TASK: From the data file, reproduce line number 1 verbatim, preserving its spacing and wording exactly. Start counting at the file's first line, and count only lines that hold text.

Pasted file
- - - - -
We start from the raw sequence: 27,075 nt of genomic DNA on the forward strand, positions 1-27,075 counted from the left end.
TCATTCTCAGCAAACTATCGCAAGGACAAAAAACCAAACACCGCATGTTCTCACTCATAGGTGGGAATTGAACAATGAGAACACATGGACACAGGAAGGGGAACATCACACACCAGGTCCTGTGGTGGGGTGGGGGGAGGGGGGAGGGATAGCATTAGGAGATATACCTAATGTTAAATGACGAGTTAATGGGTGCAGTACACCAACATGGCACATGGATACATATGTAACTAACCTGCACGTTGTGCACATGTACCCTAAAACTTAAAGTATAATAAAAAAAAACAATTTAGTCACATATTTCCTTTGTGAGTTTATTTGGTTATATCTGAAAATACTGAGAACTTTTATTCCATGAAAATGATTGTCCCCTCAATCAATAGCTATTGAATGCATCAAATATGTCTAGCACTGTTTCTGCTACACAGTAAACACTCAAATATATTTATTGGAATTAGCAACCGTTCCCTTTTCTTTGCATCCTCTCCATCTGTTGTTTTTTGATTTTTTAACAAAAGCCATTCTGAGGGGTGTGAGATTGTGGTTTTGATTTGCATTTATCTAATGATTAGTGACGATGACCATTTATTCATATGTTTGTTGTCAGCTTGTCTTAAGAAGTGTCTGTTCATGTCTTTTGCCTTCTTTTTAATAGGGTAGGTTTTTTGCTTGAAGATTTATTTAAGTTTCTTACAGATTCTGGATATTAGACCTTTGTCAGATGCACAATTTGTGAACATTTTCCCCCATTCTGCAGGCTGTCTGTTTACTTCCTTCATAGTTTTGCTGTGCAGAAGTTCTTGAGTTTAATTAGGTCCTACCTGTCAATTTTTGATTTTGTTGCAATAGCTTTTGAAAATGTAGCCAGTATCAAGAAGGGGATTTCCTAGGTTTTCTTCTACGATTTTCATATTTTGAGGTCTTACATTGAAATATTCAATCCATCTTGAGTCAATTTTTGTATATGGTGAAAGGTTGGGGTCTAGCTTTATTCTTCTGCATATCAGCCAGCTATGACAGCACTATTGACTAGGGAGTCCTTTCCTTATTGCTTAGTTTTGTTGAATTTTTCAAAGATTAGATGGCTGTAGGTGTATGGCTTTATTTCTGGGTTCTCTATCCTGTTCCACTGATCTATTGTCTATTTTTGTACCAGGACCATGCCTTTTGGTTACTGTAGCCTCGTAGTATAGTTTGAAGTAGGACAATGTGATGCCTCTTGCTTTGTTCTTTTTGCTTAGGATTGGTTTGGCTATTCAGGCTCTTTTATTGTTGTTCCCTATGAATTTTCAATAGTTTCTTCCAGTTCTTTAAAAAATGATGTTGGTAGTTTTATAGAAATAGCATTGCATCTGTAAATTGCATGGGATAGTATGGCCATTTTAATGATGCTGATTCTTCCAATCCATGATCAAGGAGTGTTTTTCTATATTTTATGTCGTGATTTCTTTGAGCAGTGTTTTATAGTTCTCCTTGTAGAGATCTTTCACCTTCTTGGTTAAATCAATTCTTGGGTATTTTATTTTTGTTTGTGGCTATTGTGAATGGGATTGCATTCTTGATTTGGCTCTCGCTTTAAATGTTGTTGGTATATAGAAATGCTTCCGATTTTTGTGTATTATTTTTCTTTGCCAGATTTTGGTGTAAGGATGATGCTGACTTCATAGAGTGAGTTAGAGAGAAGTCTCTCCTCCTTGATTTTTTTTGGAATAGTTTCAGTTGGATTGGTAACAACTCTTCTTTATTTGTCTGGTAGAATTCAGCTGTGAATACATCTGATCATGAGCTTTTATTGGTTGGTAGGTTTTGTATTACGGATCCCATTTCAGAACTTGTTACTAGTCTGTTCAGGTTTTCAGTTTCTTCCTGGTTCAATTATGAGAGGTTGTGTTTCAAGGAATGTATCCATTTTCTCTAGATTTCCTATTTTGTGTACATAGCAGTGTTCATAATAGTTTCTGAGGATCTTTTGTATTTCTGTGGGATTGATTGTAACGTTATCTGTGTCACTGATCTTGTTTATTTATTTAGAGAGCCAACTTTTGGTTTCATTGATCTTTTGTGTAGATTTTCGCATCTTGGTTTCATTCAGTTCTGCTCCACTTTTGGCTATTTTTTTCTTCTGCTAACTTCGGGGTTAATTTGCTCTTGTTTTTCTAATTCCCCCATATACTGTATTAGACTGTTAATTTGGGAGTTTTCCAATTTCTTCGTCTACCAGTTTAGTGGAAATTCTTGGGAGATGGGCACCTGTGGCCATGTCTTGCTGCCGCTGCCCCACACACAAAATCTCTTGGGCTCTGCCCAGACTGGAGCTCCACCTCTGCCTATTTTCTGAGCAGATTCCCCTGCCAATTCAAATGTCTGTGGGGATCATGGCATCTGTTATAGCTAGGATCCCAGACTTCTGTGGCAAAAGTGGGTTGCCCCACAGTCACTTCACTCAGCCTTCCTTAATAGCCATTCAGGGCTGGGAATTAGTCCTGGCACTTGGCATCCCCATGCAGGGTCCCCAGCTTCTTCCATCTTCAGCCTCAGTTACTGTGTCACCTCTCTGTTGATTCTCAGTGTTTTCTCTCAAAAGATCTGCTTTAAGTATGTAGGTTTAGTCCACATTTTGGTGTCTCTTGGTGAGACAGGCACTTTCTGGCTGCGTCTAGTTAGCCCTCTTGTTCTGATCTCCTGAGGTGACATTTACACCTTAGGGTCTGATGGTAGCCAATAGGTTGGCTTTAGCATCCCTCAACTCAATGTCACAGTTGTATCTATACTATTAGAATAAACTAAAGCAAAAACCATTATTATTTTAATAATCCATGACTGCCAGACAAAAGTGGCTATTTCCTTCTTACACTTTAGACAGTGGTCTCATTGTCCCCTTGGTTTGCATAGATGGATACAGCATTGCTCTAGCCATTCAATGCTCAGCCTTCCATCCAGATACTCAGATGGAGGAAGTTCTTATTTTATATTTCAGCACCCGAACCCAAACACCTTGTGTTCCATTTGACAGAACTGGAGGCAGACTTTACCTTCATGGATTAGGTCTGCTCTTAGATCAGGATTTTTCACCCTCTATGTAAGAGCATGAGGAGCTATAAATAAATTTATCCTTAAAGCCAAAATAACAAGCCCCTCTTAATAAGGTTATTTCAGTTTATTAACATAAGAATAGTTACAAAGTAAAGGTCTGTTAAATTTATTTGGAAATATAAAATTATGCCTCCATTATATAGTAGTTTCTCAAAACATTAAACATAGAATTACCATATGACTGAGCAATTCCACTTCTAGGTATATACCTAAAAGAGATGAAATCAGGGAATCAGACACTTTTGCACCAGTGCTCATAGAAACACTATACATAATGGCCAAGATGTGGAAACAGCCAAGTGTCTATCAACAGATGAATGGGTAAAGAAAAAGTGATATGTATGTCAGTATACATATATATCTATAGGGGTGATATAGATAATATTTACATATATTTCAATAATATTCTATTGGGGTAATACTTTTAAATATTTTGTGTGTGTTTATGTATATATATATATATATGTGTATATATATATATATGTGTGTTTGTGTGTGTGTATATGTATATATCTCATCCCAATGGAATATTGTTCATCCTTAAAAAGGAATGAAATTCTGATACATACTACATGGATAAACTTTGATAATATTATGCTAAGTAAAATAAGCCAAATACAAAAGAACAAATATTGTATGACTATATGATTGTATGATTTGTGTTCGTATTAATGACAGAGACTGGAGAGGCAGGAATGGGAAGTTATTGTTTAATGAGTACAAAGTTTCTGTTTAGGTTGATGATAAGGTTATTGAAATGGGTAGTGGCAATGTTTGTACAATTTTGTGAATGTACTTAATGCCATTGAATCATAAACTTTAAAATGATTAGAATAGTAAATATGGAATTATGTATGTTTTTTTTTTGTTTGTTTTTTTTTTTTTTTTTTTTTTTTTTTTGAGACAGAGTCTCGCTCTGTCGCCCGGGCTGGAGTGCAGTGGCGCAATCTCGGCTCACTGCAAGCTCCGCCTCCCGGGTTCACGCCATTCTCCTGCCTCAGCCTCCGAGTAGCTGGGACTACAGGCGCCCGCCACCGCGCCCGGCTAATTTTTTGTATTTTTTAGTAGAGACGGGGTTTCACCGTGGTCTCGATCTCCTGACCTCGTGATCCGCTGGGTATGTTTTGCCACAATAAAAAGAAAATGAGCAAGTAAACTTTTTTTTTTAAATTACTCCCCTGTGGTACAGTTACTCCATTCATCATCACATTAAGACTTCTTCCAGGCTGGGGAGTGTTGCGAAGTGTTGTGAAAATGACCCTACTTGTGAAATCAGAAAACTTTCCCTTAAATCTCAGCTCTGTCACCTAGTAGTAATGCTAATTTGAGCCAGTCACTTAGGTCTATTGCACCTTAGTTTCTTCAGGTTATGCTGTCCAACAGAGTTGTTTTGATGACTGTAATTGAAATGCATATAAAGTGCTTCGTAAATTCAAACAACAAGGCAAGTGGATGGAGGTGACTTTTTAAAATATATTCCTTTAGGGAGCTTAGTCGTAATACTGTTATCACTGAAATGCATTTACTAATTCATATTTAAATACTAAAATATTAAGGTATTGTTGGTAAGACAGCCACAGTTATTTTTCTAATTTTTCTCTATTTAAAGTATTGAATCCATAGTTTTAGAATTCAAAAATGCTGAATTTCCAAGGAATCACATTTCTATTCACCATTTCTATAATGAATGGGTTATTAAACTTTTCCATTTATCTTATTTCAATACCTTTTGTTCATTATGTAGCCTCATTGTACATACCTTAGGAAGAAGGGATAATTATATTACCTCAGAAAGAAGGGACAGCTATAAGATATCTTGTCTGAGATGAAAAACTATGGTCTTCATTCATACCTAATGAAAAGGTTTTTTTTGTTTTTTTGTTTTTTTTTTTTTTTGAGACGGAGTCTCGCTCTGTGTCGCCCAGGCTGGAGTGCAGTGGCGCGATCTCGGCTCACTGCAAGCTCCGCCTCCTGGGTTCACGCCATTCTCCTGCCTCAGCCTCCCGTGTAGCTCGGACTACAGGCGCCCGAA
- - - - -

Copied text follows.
We start from the raw sequence: 27,075 nt of genomic DNA on the forward strand, positions 1-27,075 counted from the left end.